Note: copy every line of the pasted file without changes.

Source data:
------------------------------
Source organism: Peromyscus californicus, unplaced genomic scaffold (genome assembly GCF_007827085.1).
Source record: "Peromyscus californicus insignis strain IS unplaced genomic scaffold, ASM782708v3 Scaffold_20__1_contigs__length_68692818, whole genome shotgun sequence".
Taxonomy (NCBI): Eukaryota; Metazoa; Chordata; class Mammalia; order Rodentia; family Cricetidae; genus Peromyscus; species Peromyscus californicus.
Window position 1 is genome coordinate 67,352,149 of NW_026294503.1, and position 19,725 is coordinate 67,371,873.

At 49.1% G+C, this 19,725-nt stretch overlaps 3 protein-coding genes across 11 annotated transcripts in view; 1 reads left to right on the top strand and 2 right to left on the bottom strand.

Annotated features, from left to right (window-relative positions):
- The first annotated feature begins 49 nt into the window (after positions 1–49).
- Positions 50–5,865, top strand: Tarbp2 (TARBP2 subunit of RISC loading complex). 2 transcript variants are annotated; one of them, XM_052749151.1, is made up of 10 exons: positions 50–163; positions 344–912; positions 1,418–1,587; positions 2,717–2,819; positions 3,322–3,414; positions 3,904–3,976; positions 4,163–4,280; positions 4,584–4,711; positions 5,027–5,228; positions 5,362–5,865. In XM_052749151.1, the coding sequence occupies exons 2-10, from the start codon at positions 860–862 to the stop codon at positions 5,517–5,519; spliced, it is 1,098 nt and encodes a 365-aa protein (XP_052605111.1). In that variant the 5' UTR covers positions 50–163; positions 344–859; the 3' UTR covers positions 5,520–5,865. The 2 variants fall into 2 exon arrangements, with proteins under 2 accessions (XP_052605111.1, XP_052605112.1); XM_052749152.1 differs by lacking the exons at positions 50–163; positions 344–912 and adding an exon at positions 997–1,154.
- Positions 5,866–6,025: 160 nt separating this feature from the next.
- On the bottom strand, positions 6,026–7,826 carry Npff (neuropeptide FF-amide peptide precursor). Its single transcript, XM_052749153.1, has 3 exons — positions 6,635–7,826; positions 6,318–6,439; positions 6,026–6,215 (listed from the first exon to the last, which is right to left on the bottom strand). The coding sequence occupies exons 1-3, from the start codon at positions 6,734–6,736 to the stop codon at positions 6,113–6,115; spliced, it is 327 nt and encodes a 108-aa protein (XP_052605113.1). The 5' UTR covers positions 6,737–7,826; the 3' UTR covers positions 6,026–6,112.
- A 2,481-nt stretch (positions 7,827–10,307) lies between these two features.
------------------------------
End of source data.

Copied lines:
Source organism: Peromyscus californicus, unplaced genomic scaffold (genome assembly GCF_007827085.1).
Source record: "Peromyscus californicus insignis strain IS unplaced genomic scaffold, ASM782708v3 Scaffold_20__1_contigs__length_68692818, whole genome shotgun sequence".
Taxonomy (NCBI): Eukaryota; Metazoa; Chordata; class Mammalia; order Rodentia; family Cricetidae; genus Peromyscus; species Peromyscus californicus.
Window position 1 is genome coordinate 67,352,149 of NW_026294503.1, and position 19,725 is coordinate 67,371,873.

At 49.1% G+C, this 19,725-nt stretch overlaps 3 protein-coding genes across 11 annotated transcripts in view; 1 reads left to right on the top strand and 2 right to left on the bottom strand.

Annotated features, from left to right (window-relative positions):
- The first annotated feature begins 49 nt into the window (after positions 1–49).
- Positions 50–5,865, top strand: Tarbp2 (TARBP2 subunit of RISC loading complex). 2 transcript variants are annotated; one of them, XM_052749151.1, is made up of 10 exons: positions 50–163; positions 344–912; positions 1,418–1,587; positions 2,717–2,819; positions 3,322–3,414; positions 3,904–3,976; positions 4,163–4,280; positions 4,584–4,711; positions 5,027–5,228; positions 5,362–5,865. In XM_052749151.1, the coding sequence occupies exons 2-10, from the start codon at positions 860–862 to the stop codon at positions 5,517–5,519; spliced, it is 1,098 nt and encodes a 365-aa protein (XP_052605111.1). In that variant the 5' UTR covers positions 50–163; positions 344–859; the 3' UTR covers positions 5,520–5,865. The 2 variants fall into 2 exon arrangements, with proteins under 2 accessions (XP_052605111.1, XP_052605112.1); XM_052749152.1 differs by lacking the exons at positions 50–163; positions 344–912 and adding an exon at positions 997–1,154.
- Positions 5,866–6,025: 160 nt separating this feature from the next.
- On the bottom strand, positions 6,026–7,826 carry Npff (neuropeptide FF-amide peptide precursor). Its single transcript, XM_052749153.1, has 3 exons — positions 6,635–7,826; positions 6,318–6,439; positions 6,026–6,215 (listed from the first exon to the last, which is right to left on the bottom strand). The coding sequence occupies exons 1-3, from the start codon at positions 6,734–6,736 to the stop codon at positions 6,113–6,115; spliced, it is 327 nt and encodes a 108-aa protein (XP_052605113.1). The 5' UTR covers positions 6,737–7,826; the 3' UTR covers positions 6,026–6,112.
- A 2,481-nt stretch (positions 7,827–10,307) lies between these two features.